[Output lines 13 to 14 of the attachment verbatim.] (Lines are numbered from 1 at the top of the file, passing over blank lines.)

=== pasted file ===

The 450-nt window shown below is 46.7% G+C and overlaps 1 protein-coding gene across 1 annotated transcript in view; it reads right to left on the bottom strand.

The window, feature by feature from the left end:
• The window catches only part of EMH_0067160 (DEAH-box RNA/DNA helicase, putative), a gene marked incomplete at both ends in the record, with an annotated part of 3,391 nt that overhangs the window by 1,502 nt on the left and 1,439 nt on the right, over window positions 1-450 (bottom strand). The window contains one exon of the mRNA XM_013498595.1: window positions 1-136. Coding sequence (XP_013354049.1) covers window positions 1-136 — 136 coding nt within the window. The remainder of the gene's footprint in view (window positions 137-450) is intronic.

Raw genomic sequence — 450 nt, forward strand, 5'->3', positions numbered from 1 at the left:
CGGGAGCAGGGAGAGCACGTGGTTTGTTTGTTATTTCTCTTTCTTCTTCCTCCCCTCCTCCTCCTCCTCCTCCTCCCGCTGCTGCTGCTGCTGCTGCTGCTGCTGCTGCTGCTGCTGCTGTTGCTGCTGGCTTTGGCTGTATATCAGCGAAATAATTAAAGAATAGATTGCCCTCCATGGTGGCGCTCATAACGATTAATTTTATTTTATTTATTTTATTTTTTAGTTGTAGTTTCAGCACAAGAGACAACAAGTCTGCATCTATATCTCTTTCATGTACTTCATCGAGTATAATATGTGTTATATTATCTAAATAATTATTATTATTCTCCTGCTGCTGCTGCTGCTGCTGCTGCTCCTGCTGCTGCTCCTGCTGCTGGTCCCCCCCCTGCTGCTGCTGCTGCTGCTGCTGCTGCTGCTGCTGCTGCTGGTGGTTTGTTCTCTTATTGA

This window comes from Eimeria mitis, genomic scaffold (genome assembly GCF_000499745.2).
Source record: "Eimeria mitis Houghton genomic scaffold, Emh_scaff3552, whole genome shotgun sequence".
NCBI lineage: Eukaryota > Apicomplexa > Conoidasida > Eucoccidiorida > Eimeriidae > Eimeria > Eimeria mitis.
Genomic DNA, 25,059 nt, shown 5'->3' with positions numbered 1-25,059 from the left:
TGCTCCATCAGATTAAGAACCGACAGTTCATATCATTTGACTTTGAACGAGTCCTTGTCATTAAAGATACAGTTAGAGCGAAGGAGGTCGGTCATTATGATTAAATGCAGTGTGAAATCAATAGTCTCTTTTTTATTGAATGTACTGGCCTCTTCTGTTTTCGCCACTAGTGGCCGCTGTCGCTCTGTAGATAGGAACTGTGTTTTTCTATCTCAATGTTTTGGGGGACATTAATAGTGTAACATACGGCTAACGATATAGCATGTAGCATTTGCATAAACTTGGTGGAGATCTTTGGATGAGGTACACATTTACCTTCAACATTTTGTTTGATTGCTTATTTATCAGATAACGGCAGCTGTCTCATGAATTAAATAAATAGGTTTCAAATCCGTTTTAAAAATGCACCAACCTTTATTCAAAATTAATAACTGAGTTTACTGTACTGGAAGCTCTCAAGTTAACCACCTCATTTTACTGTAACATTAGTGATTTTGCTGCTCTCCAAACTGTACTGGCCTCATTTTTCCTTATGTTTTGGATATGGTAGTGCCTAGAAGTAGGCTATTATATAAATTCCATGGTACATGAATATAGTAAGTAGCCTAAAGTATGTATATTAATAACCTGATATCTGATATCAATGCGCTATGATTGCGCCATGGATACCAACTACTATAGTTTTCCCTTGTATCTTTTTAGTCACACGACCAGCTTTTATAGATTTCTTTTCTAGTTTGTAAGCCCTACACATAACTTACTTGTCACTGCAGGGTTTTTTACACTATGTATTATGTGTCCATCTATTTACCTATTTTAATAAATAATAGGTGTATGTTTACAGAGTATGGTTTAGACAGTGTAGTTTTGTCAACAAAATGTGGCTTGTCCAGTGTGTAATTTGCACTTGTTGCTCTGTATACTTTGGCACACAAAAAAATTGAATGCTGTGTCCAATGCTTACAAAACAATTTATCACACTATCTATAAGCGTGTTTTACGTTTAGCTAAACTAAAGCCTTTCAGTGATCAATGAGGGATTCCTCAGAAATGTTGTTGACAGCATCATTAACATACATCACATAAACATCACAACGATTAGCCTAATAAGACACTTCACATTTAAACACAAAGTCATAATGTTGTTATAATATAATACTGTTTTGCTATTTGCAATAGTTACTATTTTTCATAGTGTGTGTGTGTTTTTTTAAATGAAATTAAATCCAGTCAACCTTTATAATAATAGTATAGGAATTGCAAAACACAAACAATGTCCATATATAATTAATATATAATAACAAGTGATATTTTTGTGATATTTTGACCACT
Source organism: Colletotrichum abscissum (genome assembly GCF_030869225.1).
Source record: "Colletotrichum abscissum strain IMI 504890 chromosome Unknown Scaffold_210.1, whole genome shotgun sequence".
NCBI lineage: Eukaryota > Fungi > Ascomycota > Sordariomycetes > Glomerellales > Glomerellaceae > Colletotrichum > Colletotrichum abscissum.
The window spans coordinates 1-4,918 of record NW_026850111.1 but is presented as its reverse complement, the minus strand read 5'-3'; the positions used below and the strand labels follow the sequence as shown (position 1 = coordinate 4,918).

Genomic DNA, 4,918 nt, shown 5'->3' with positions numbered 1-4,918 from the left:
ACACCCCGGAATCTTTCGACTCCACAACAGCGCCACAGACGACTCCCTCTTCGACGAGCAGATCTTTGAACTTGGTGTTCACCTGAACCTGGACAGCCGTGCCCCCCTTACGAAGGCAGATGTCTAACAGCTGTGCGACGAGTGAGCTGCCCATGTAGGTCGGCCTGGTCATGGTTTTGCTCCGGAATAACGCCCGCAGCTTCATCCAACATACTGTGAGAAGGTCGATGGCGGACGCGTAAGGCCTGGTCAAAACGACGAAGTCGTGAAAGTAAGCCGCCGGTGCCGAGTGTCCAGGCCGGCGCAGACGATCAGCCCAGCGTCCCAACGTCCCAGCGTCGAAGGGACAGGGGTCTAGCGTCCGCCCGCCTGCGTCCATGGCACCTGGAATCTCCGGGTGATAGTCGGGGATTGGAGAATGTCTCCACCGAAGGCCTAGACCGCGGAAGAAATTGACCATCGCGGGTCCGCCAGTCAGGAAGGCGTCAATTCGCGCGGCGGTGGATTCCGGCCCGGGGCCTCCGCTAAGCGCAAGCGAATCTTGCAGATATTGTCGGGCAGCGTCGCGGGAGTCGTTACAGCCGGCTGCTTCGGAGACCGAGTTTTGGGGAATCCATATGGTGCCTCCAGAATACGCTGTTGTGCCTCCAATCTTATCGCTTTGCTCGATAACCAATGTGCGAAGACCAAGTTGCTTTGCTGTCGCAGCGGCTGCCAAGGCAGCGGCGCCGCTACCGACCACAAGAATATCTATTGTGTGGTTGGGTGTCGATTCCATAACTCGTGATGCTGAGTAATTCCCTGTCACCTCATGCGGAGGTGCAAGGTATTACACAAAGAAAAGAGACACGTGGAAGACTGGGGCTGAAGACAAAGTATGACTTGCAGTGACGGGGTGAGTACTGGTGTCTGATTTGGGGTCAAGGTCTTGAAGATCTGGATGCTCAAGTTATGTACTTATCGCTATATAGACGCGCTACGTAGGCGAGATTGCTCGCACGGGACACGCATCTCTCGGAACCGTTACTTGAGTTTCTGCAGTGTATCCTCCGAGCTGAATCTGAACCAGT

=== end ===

NCBI lineage: Eukaryota > Fungi > Ascomycota > Sordariomycetes > Glomerellales > Glomerellaceae > Colletotrichum > Colletotrichum abscissum.
The window spans coordinates 1-4,918 of record NW_026850111.1 but is presented as its reverse complement, the minus strand read 5'-3'; the positions used below and the strand labels follow the sequence as shown (position 1 = coordinate 4,918).